OPEC points to larger 2018 oil supply deficit as market tightens
Russia’s Energy Minister Alexander Novak, Saudi Arabia’s Energy Minister and OPEC conference president Khalid al-Falih, and OPEC Secretary General Mohammad Barkindo attend a meeting of the Organization of the Petroleum Exporting Countries (OPEC) and non-OPEC producing countries in Vienna, Austria, May 25, 2017.
The forecast points to an even tighter global market next year.
OPEC raised its forecast on Monday for demand for its oil in 2018 and said its deal with other producers to cut output was reducing excess oil in storage, potentially pushing the global market into a larger deficit next year. The Organization of the Petroleum Exporting Countries also said in a monthly report it had cut its estimate of 2018 supply from non-OPEC producers and said oil use would grow faster than previously thought due to a stronger-than-expected world economy.
“The global economic growth dynamic has continued its broad-based and relatively strong momentum,” OPEC said. “The ongoing momentum could still provide some slight upside potential.”
OPEC said the world would need 33.42 million barrels per day (bpd) of OPEC crude next year, up 360,000 bpd from its previous forecast and marking the fourth consecutive monthly increase in the projection from its first estimate made in July. The report is OPEC’s last before a Nov. 30 meeting in which the group and its allies are expected to extend their supply-cutting deal further into next year. The projections pointing to a growing 2018 supply deficit could influence debate on how long to maintain the curbs.
Oil prices, which are close to their highest since 2015, rose further towards $64 a barrel after the report was issued. Crude is still about half its level of mid-2014 when a build-up of excess supply led to a price collapse. The 14-country producer group said its oil output in October, as assessed by secondary sources, was below the 2018 demand forecast at 32.59 million bpd, a drop of about 150,000 bpd from September. The report’s OPEC production figures mean compliance with the supply cut by the 11 members with output targets has risen above 100 percent from 98 percent initially reported in September, according to a Reuters calculation.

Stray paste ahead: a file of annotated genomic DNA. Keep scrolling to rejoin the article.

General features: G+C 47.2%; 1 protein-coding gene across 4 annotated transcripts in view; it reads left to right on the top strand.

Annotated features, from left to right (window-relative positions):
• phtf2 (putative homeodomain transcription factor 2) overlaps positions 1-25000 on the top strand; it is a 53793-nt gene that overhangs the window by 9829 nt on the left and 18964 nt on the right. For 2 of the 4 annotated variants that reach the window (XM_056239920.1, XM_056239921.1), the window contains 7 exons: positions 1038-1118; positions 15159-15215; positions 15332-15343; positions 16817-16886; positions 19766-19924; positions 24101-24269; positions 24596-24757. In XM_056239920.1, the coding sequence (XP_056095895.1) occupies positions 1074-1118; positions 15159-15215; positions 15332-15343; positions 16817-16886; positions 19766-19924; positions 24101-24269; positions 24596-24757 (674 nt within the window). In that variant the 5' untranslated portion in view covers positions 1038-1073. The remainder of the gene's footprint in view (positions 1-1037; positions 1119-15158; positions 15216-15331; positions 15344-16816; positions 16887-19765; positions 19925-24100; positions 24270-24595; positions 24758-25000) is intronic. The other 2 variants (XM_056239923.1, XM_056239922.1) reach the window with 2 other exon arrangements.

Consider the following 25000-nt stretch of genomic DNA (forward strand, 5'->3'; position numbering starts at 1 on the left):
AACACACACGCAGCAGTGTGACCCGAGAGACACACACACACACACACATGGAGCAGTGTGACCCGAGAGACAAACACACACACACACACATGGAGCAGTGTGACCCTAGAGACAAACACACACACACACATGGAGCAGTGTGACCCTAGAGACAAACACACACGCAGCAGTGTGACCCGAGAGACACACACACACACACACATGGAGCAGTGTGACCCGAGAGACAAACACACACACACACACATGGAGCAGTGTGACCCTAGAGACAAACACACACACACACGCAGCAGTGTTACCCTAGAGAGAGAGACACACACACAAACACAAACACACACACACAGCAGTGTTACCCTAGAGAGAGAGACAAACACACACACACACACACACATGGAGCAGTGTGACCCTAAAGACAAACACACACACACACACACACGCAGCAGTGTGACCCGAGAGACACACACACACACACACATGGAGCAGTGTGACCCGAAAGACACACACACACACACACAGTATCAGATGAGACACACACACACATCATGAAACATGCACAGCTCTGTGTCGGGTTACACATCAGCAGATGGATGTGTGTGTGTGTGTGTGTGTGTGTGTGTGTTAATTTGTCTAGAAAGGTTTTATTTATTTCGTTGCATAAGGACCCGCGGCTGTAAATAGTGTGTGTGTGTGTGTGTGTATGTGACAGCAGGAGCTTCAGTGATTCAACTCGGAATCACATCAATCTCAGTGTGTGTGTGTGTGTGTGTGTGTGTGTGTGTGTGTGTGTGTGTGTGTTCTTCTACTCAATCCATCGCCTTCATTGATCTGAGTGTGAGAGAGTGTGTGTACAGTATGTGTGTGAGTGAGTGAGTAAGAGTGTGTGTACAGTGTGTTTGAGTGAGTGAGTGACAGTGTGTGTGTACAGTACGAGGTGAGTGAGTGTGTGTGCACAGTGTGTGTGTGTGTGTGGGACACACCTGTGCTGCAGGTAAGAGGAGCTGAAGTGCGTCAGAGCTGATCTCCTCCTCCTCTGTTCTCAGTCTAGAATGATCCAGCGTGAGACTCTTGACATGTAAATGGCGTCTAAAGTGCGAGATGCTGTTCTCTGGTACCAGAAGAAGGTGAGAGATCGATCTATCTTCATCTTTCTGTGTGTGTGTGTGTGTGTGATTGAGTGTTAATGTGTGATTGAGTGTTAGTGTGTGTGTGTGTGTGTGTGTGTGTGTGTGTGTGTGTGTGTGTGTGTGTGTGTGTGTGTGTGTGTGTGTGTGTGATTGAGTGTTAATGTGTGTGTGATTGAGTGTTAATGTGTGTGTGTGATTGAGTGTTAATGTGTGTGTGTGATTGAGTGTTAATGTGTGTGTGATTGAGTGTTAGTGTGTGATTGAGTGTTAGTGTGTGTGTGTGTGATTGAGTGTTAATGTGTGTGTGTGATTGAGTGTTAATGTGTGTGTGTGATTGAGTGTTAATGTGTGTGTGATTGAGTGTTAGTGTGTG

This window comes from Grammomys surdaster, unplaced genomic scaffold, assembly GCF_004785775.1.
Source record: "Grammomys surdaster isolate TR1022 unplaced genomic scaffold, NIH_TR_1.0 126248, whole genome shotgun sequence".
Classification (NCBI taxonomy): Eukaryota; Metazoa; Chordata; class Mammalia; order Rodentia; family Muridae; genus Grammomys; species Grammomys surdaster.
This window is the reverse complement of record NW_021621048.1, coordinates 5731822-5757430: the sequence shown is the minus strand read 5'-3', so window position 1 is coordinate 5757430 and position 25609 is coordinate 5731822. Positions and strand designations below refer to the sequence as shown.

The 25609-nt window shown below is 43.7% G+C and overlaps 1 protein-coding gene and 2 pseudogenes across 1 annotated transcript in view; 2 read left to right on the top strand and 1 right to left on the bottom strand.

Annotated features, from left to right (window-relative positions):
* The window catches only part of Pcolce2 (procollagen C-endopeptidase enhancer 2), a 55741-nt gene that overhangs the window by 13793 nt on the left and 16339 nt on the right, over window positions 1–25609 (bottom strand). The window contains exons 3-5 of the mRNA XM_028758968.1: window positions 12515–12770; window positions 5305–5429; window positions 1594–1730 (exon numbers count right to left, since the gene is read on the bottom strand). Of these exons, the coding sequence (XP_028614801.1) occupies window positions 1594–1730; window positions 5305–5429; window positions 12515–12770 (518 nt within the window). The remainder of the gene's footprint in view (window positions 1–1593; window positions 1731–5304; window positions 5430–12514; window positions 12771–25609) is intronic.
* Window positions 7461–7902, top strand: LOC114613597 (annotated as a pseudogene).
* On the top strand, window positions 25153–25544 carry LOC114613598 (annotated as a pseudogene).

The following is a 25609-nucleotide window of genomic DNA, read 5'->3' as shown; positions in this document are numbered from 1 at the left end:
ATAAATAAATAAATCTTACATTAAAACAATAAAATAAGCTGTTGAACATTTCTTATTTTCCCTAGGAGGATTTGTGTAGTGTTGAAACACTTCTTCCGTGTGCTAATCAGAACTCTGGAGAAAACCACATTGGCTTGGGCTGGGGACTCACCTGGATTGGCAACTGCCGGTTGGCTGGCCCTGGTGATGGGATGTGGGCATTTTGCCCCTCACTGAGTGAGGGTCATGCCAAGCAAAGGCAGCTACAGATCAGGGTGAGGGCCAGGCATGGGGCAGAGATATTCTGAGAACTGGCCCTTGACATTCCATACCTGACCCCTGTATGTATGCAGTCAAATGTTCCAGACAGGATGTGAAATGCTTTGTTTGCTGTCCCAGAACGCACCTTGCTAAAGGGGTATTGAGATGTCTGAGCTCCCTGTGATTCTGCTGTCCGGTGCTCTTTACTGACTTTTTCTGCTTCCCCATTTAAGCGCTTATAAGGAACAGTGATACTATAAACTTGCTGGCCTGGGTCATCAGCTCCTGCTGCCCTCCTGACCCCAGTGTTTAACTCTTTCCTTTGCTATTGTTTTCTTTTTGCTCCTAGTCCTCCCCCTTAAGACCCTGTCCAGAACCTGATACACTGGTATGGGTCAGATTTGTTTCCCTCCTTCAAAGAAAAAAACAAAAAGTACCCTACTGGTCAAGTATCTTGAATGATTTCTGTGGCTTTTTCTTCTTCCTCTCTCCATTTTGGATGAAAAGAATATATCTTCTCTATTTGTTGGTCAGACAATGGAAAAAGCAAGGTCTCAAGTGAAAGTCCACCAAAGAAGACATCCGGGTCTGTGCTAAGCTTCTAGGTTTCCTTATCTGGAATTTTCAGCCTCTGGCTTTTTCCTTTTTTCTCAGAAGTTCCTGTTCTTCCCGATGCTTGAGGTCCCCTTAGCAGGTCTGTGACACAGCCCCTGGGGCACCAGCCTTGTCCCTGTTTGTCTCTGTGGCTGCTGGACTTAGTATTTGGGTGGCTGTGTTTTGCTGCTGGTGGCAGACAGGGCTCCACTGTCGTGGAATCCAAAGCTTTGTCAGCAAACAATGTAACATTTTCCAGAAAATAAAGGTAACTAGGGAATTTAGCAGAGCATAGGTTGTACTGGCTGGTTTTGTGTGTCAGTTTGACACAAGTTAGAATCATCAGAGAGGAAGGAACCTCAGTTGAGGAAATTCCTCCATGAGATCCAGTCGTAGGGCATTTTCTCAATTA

“The high conformity levels of participating OPEC and non-OPEC producing countries … have clearly played a key role in supporting stability in the oil market and placing it on a more sustainable path,” the report said. In a further sign supply excess is easing, OPEC said inventories in developed economies declined by 23.6 million barrels in September to 2.985 billion barrels, 154 million barrels above the five-year average. “The excess overhang has fallen considerably,” said OPEC, which aims to reduce stocks to the five-year average through the supply-curbing deal.
Stronger demand has given a tailwind to the supply cut, in which OPEC plus Russia and nine other non-OPEC producers are reducing output by about 1.8 million bpd until March 2018. OPEC now expects oil demand to rise by 1.51 million bpd next year, up 130,000 bpd from previously, to 98.45 million bpd. World economic growth is seen accelerating to 3.7 percent, up from 3.5 percent in the previous forecast. And in another forecast moving in OPEC’s favor, the report lowered its estimate of supply growth from non-OPEC countries next year. It now sees a rise of 870,000 bpd, down 70,000 bpd from the previous forecast. OPEC cited downward adjustments to Mexico and Norway for the revision.
OPEC and its allies are discussing extending their supply pact for as long as nine months, officials have said ahead of the Nov. 30 meeting in Vienna. Doing so could lead to a sizeable supply shortfall next year. Should OPEC keep pumping at October’s level and other things remain equal, the market could move into a deficit of about 830,000 bpd next year, the report indicates. Last month’s report pointed to a smaller deficit of about 310,000 bpd.